Brent
Nov 04, 2018 rated it it was amazing
This book by one of my favorite history writers, Max Hastings, is a brilliant achievement. It is a clearly and accessibly written account of the causes, build-up, major battles and political dynamics of the Vietnam war. All while giving very personal accounts and perspectives from real people involved in both sides of the conflict. It holds no punches in it's indictment of both sides of the war and the reasons why this was one of the darkest and most tragic conflicts in modern history. I have re ...more
David McGrogan
Nov 15, 2018 rated it it was amazing  ·  review of another edition
4 1/2 stars. It's a fabulous book in the main (not that you would expect anything less from Max Hastings): even-handed, thrilling, impeccably researched, sympathetic, and moving. I have a few quibbles, the main one being that I thought it took a long time to get going; you can tell the author's real emotional involvement with the story only begins after Dienbienphu. I would also have liked a little more on the war's spillover into Laos and Cambodia, which Hastings deliberately and explicitly avo ...more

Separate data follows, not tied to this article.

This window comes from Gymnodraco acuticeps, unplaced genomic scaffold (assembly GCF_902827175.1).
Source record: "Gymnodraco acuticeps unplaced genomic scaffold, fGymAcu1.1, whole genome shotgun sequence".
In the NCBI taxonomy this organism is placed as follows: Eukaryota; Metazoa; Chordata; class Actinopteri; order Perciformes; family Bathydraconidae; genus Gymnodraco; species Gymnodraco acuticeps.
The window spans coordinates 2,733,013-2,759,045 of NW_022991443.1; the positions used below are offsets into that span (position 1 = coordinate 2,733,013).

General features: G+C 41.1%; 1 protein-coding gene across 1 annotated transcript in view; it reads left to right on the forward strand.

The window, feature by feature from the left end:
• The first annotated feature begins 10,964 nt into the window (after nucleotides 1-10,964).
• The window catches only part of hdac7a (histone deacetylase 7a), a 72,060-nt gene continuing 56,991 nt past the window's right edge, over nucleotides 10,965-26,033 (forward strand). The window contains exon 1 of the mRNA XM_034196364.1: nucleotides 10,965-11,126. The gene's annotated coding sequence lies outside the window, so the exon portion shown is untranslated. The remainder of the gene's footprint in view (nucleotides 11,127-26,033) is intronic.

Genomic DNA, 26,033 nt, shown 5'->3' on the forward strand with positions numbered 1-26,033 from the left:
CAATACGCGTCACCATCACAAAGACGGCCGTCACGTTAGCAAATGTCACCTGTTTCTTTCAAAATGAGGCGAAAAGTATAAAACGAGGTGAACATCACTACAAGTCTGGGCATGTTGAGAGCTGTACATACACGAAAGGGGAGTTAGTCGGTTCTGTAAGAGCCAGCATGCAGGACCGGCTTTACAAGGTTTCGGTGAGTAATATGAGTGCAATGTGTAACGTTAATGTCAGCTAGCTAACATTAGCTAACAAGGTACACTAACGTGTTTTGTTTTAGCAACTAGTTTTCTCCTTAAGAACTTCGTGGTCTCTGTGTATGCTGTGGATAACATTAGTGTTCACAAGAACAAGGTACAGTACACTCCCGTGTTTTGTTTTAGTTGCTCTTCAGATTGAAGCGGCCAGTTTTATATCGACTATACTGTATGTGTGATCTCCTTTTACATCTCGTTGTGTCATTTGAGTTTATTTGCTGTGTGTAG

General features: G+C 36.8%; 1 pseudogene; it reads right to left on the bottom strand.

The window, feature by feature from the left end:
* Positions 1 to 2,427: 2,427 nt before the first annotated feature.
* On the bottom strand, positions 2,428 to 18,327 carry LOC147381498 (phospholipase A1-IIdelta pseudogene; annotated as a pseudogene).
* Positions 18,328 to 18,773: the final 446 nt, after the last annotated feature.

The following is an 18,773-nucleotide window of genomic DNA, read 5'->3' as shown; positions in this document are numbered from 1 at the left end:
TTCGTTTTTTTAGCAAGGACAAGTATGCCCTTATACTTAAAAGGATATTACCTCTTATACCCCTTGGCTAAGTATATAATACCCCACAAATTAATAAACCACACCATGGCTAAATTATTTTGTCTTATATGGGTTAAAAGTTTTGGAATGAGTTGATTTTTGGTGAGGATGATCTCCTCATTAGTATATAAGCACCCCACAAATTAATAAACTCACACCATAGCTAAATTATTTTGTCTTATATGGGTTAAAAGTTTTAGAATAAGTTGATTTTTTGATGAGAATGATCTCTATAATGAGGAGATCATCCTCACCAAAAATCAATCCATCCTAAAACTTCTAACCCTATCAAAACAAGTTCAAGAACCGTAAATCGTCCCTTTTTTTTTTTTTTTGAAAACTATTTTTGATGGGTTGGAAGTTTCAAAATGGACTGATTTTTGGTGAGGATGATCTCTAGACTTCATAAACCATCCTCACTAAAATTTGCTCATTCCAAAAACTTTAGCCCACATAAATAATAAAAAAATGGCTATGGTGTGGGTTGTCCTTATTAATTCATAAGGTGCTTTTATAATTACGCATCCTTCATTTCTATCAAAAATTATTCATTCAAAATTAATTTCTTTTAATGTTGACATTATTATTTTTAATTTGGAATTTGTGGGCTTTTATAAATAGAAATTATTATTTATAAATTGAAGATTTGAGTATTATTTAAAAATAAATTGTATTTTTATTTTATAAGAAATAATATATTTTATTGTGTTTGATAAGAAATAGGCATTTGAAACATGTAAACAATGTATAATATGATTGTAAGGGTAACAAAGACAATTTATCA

Bill Manzi
Jan 26, 2019 rated it it was amazing  ·  review of another edition
A detailed look at the Vietnam tragedy by author Max Hastings. Hastings effort is not simply a rehash of the American war effort but an attempt to look at all of the forces that converged, like a perfect storm, on Vietnam, causing death and misery, for the Vietnamese people. He begins with Ho Chi Minh, and takes us through the post World War II French reassertion of colonial rights in Vietnam. The French colonial regime was a precursor to the American effort many years later, suffering the same ...more
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Sir Max Hugh Macdonald Hastings, FRSL, FRHistS is a British journalist, editor, historian and author. His parents were Macdonald Hastings, a journalist and war correspondent, and Anne Scott-James, sometime editor of Harper's Bazaar.

Hastings was educated at Charterhouse School and University College, Oxford, which he left after a year.After leaving Oxford University, Max Hastings became a foreign c
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In most historical romances, love and marriage go together like...well, a horse and carriage. But what if the girl part of the girl-meets-boy...
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“The main thing those Americans who really knew about Vietnam knew was how little they knew.” 4 likes
“On 1 November the old OSS man arrived by appointment at army headquarters, wearing uniform and carrying a .357 revolver together with $US40,000 in cash, which he deemed the appropriate fashion accessories for an afternoon’s work overthrowing a government.” 1 likes